Guide to a Nordic style home

This is a tricky, but necessary, one for me. Growing up in Scandinavia (Sweden, Gothenburg - yay!), Nordic style is so much engrained in my being that it just is. It is like breathing. I don't have to think about how to breath, I just do. So how do you go about describing something that comes so natural to you?

Well, it is an excellent opportunity for me to bring it to a conscious level by taking the time to put into words what defines a Nordic style home. To give you a Scandinavians take on how to incorporate a little bit (or go all in if you like!) of this highly praised Nordic-ness into your space.


We love natural light! 

Being so far north, our winters are very dark. So we embrace the natural light in everything we do with one goal in mind; to make them less dark. By incorporating lots of windows to really let that light shine into our home and by keeping the walls in lighter colours we feel like we are winning the battle against the darkness. A darkness we simultaneously secretly are a bit fond of as well. As with all, there has to be balance and we need the darker months of the year to balance out our bright and long summer days. The same goes for our home. By adding dark colours as focal points in the space you create a level of depth to the otherwise light colour palette.


Only if it is functional

The complexity and rugged nature of the part of the world we live in has made the Nordic folks an incredibly practical people, so it is only natural that we focus on functionality and durability when we create, build and craft. Simple lines and the beauty in what is not there are signature elements to Scandinavian design. We wouldn't want anything unnecessary to get in the way, would we now?
The resources available to us when designing furniture and decor items have always been the core of Nordic style and has shaped the final design of the product. Although the designs have evolved over the years, the values and appreciation for clean simple lines and quality materials have remained the same. The result is a timeless piece in a long-lasting material that will age beautifully and stay with you for years.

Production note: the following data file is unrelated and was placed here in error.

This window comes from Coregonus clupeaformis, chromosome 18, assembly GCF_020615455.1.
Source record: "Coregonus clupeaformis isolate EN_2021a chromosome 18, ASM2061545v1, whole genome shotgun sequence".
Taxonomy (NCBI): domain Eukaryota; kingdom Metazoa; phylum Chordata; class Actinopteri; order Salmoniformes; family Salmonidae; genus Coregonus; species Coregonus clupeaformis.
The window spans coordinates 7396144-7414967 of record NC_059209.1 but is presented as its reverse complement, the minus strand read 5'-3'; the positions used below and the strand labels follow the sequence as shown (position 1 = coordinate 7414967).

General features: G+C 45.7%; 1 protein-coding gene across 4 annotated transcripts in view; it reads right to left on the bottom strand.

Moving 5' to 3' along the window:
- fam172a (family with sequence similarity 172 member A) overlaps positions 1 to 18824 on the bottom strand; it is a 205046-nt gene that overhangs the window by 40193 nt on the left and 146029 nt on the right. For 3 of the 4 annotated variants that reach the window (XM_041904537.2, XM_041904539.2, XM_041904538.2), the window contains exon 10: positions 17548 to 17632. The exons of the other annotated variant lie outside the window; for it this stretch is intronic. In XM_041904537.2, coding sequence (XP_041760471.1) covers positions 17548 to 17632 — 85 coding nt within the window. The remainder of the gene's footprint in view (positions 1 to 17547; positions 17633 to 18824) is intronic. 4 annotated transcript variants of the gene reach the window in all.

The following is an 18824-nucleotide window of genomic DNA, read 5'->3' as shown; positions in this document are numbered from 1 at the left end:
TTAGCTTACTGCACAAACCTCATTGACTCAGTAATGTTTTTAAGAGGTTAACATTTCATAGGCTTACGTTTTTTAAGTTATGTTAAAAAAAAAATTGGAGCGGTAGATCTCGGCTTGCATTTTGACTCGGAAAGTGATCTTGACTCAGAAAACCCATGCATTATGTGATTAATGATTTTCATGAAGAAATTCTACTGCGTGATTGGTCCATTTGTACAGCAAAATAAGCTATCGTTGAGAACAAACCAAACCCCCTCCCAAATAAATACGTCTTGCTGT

Natural materials are durable and high quality which will stand the test of time and are the resources we have always had at hand. In a Nordic home you will find a variety of natural materials and mostly the type that are available in this part of the world. They make for a warm home with depth, texture and layers as well as a calm and inviting space. Wool and linen textiles, sheep skins, concrete, limestone and glass can often be seen in a Nordic home. Commonly used woods are ash, birch, oak and beech, both for furniture making and decorating objects. 

wooden animal and wooden tray with beeswax tapered candle


Negative space

There is no such thing as perfection (luckily!), but I can't help thinking that these words by Antoine de Saint-Exupery are quite to the point when talking about negative space.

"Perfection is achieved, not when there is nothing more to add, but when there is nothing left to take away."

A Nordic home is often more sparsely decorated, allowing for the carefully chosen objects to really be seen. We try to be selective when decorating our space by only having items that are meaningful to us and that will still look good 10 years from now. A certain feeling of space comes from having fewer things and it makes for a more harmonious and relaxed home.

This is why many homes can be seen mixing minimalistic classics with older heirloom pieces. Either it is a piece that has been handed down through generations, or something picked up at one of the many flea markets available to us. Mixing pieces from different eras adds character to the home and ties nicely into wanting to live a sustainable life, lowering the impact on our planet.

Choose quality, choose wisely and choose less and you are practically Scandinavian!


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